If there be any present who object to this union, may they speak now or forever hold their peace. . . goes the wedding ritual. Okay, all together now: Don't do it "Murphy Brown!"
That was the unanimous response to Media Monitor's recent request for marital advice from readers regarding the season-ending cliff-hanger on the CBS series starring Candice Bergen. The show closed with the volatile Murphy trying to choose between marriage to old flame Jake (Robin Thomas) or a less holy relationship with abrasive talk-show host Jerry (Jay Thomas).
Although our mail and fax volume was relatively light, your sentiments are strongly held.
"No! No! A Thousand Times No! Murphy Brown should NOT get married," writes Isabelle Ribakow of Pikesville, for example. "That would ruin the whole concept of the program. She is a unique character in a one-of-a-kind show -- witty, cerebral, in touch. . . .A relationship, yes; marriage, no."
"Let Murphy Brown stay single! She is just great the way she is," echoes Dorothy Atkinson of Riderwood.
Similarly, Susanne Considine of Baltimore urges, "No way! A married Murphy or Murphy as a mom would definitely harm the show." However, she does suggest a steady relationship with Jerry "would give the show some zest."
"She has the best of both worlds," says Rae Rossen of Randallstown, explaining, "With one cameraman adoring her very footsteps, her male crew verbally parrying with her on and off camera, and a live-in millionaire painter who never runs out of paintable walls, ceilings and insightful remarks, why should Murphy be tied down with marriage?" And speaking of that painter, the character of Eldin (played by Robert Pastorelli), Kate McConnell of Baltimore thinks Murphy ought to give him 7/8 7/8 TC romantic look: "He's solid as a rock, and his own man. He really cares for her and she for him. He's who she likes to come to after all her trials. He's a diamond in the rough."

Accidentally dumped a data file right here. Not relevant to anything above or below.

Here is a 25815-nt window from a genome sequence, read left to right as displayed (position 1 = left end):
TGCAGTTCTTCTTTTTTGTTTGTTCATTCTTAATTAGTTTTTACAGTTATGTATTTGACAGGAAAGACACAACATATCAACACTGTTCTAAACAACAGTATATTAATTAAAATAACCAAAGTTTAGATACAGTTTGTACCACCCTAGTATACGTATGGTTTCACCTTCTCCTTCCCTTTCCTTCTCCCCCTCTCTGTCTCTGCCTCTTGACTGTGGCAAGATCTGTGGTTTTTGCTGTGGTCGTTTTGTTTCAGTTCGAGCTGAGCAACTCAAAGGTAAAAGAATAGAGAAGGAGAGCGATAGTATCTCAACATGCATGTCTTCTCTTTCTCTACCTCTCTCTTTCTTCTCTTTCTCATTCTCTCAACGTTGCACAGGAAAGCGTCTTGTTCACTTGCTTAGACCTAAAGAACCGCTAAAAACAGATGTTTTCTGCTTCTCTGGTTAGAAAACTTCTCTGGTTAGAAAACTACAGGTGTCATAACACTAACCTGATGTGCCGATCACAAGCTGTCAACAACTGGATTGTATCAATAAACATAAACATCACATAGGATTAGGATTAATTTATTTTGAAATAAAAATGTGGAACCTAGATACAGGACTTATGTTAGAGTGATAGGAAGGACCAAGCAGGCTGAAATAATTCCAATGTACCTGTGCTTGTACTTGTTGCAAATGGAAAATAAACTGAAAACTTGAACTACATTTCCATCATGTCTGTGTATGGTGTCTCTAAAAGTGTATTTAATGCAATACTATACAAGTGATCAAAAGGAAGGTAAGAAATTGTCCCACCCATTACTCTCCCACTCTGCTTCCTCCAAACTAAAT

But McConnell also addresses the other aspect of the series cliff-hanger -- that Murphy is apparently with child. "Murphy pregnant? No -- say it isn't so. Let's hope the writers recover their senses before next fall."
ANOTHER KILLING -- What a difference a year makes. About this time last year, the dark David Lynch series "Twin Peaks" on ABC was the talk of TV. Tonight, the canceled show airs its final two hours (at 9, Channel 13.)
Who or what killed "Twin Peaks?" A failure to recognize that genuine novelty is a commodity with an extremely short half-life, in a medium whose most comforting constant is familiarity. Had "Twin Peaks" ended after last spring's bewitching run, it would be a remarkable item in the archives of the tube. Instead, it became just another weekly goner.